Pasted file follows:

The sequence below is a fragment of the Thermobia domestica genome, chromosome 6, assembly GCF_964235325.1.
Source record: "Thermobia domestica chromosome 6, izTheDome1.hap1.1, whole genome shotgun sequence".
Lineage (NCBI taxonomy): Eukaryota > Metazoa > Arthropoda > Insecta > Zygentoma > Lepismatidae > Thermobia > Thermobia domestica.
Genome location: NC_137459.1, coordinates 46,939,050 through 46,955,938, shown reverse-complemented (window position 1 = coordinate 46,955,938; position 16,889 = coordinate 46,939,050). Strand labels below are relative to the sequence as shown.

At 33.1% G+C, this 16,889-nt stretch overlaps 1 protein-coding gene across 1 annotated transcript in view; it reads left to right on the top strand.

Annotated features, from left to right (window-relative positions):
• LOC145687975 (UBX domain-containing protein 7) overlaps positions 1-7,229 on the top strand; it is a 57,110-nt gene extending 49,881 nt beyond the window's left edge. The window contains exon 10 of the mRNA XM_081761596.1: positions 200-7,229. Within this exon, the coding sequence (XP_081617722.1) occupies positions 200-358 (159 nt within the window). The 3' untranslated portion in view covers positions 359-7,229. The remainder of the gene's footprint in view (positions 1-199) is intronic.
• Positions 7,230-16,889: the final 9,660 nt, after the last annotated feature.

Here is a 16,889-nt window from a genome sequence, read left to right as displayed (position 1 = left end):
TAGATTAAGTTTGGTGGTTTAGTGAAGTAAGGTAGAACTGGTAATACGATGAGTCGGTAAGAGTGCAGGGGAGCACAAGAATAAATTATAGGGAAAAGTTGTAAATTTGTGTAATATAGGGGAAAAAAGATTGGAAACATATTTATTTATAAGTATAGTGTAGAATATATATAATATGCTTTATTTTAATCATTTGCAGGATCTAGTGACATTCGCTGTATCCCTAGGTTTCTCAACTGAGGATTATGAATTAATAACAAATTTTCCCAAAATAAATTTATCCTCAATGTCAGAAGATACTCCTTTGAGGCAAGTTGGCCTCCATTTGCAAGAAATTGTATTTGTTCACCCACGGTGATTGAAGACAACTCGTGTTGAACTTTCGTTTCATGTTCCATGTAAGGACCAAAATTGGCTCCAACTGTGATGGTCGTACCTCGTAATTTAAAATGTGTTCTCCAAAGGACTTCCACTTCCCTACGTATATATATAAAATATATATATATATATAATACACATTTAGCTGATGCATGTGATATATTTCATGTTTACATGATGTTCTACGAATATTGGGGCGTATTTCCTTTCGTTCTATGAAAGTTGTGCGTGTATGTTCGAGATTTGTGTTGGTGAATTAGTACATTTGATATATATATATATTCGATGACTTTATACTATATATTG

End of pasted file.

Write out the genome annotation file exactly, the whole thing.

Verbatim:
The sequence below is a fragment of the Thermobia domestica genome, chromosome 6, assembly GCF_964235325.1.
Source record: "Thermobia domestica chromosome 6, izTheDome1.hap1.1, whole genome shotgun sequence".
Lineage (NCBI taxonomy): Eukaryota > Metazoa > Arthropoda > Insecta > Zygentoma > Lepismatidae > Thermobia > Thermobia domestica.
Genome location: NC_137459.1, coordinates 46,939,050 through 46,955,938, shown reverse-complemented (window position 1 = coordinate 46,955,938; position 16,889 = coordinate 46,939,050). Strand labels below are relative to the sequence as shown.

At 33.1% G+C, this 16,889-nt stretch overlaps 1 protein-coding gene across 1 annotated transcript in view; it reads left to right on the top strand.

Annotated features, from left to right (window-relative positions):
• LOC145687975 (UBX domain-containing protein 7) overlaps positions 1-7,229 on the top strand; it is a 57,110-nt gene extending 49,881 nt beyond the window's left edge. The window contains exon 10 of the mRNA XM_081761596.1: positions 200-7,229. Within this exon, the coding sequence (XP_081617722.1) occupies positions 200-358 (159 nt within the window). The 3' untranslated portion in view covers positions 359-7,229. The remainder of the gene's footprint in view (positions 1-199) is intronic.
• Positions 7,230-16,889: the final 9,660 nt, after the last annotated feature.

Here is a 16,889-nt window from a genome sequence, read left to right as displayed (position 1 = left end):
TAGATTAAGTTTGGTGGTTTAGTGAAGTAAGGTAGAACTGGTAATACGATGAGTCGGTAAGAGTGCAGGGGAGCACAAGAATAAATTATAGGGAAAAGTTGTAAATTTGTGTAATATAGGGGAAAAAAGATTGGAAACATATTTATTTATAAGTATAGTGTAGAATATATATAATATGCTTTATTTTAATCATTTGCAGGATCTAGTGACATTCGCTGTATCCCTAGGTTTCTCAACTGAGGATTATGAATTAATAACAAATTTTCCCAAAATAAATTTATCCTCAATGTCAGAAGATACTCCTTTGAGGCAAGTTGGCCTCCATTTGCAAGAAATTGTATTTGTTCACCCACGGTGATTGAAGACAACTCGTGTTGAACTTTCGTTTCATGTTCCATGTAAGGACCAAAATTGGCTCCAACTGTGATGGTCGTACCTCGTAATTTAAAATGTGTTCTCCAAAGGACTTCCACTTCCCTACGTATATATATAAAATATATATATATATATAATACACATTTAGCTGATGCATGTGATATATTTCATGTTTACATGATGTTCTACGAATATTGGGGCGTATTTCCTTTCGTTCTATGAAAGTTGTGCGTGTATGTTCGAGATTTGTGTTGGTGAATTAGTACATTTGATATATATATATATTCGATGACTTTATACTATATATTG